It's no secret that some communities across the United States are disproportionately affected by the ongoing COVID-19 pandemic. More resources need to be allocated to these suffering communities to help every family participate in the nation's recovery and future growth.
On October 28, 2021, President Joe Biden announced the framework for the Build Back Better Act, which passed on November 19. Multiple issues are being tackled in the document — for example, fixing the nation’s broken immigration system, allowing the middle class to thrive, and making crucial infrastructure improvements to benefit citizens.
Below are some of the goals outlined in the Build Back Better Act to bring more equity to U.S. communities and other goals the Act hopes to achieve.
Bringing Equity to More U.S. Communities
How exactly will President Biden’s plan benefit communities in need? Let’s explore some of the legislation’s details to better understand what actions the administration will take to improve the lives of Americans.
Combat Climate Change
Many countries are working toward net-zero carbon emissions due to the Paris Agreement, and the Build Back Better plan includes ways to combat climate change.
The construction industry contributes to carbon emissions — the sector accounts for 40% of global GHG emissions. Some of the climate goals of the plan include:
- Cut greenhouse gas pollution (by over 1 gigaton) by 2030
- Reduce energy costs for consumers
- Create thousands of high-quality energy sector jobs
- Provide a healthier environment with clean air and water
- Advance environmental justice with an advanced clean energy economy
- Enacting smart climate practices across land and water
The effects of climate change disproportionately impact communities of color and low-income communities. There are clear racial disparities in climate change, and environmental justice is something Build Back Better will hopefully address.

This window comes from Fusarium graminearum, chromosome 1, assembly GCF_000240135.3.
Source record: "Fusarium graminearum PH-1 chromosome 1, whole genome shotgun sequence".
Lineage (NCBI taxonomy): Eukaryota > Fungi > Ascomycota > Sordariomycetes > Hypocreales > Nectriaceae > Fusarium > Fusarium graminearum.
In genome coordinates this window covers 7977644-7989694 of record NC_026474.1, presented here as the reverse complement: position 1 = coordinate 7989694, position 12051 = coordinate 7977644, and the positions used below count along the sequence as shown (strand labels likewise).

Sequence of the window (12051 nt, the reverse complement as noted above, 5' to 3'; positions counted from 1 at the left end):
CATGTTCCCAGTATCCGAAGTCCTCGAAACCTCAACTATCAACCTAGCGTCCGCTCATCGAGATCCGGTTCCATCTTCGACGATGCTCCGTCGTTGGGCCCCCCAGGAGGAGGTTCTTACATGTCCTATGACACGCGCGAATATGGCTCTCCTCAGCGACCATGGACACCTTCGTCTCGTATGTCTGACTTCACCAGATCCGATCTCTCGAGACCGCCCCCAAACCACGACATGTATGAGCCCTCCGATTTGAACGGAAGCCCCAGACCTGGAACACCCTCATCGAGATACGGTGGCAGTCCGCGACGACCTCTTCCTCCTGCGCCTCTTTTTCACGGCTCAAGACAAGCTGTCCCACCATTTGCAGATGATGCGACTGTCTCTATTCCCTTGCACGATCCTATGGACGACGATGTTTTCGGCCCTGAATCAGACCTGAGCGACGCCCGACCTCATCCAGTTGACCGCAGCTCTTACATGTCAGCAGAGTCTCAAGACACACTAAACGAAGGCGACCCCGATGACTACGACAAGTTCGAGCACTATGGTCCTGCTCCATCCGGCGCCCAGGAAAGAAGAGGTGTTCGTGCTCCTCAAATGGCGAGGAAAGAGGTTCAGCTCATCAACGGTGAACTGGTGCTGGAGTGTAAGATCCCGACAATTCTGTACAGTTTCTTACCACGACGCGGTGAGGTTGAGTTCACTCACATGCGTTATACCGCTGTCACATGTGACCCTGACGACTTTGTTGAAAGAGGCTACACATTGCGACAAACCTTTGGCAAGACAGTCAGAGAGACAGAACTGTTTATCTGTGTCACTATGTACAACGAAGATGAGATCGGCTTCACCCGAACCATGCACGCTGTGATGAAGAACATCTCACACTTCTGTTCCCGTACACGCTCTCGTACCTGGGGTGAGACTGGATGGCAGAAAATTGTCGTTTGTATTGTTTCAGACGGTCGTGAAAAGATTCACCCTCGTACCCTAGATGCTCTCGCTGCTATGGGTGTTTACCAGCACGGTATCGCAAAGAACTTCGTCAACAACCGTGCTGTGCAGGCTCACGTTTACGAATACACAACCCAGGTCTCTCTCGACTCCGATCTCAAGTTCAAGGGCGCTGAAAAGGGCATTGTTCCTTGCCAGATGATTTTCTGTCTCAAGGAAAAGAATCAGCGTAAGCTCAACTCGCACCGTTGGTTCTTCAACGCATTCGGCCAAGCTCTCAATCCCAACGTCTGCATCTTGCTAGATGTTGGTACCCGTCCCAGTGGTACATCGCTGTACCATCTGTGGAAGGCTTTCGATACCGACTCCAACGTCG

Reimagining Public Transportation
The plan allocates $9.75 billion to enhance the existing transportation infrastructure and improve mobility, especially in low-income and disadvantaged communities. There may be high-speed rail options in the next few decades as a result of the Build Back Better plan.
The plan will also make public transportation more sustainable, which offers plenty of benefits to the environment, such as less pollution and healthier Americans.
Roads that were built under racially insensitive or hostile policies in the past, such as highways in low-income communities, are likely to be destroyed due to the passing of this Act. Removal of highways can accomplish two things: disrupt systemic racism and mitigate the effects of climate change.
Public, Affordable Housing and Rental Assistance
Also included in the Build Back Better plan is $170 billion to help with the nation’s housing crises. The funding for housing will consist of:
- $65 billion to preserve, rebuild, or reconstruct public housing. This will help prevent health hazards, improve energy efficiency, and make communities more resilient in the face of natural disasters.
- $25 billion to fund federal housing vouchers, which reduces homelessness and helps lower-income families afford housing.
- $24 billion for Housing Choice Vouchers, which will help an estimated 300,000 low-income households.
- About $15 billion to preserve over 150,000 rental properties for low-income families.
It’s easy for some properties to become overgrown. Supporting construction with more funding can help companies clear land to build new and improved affordable housing.
Reducing homelessness is something many government officials see as a priority, as those without a place to call home end up using resources rather than contributing income. Providing housing will allow more Americans to live safely and join the workforce.
While these are only some examples of what is included in Biden’s Build Back Better Act, the full framework has even more goals that the administration will try to achieve in the long term.
Achieving Equity Through the Build Back Better Plan
The Biden Administration has made it clear that the plan hopes to achieve equity through the various measures listed above, among others. It’ll be interesting to see how the plan can improve the lives of marginalized groups in the United States.
Jane is the editor-in-chief of Environment.co where she covers green technology, sustainable building and environmental news.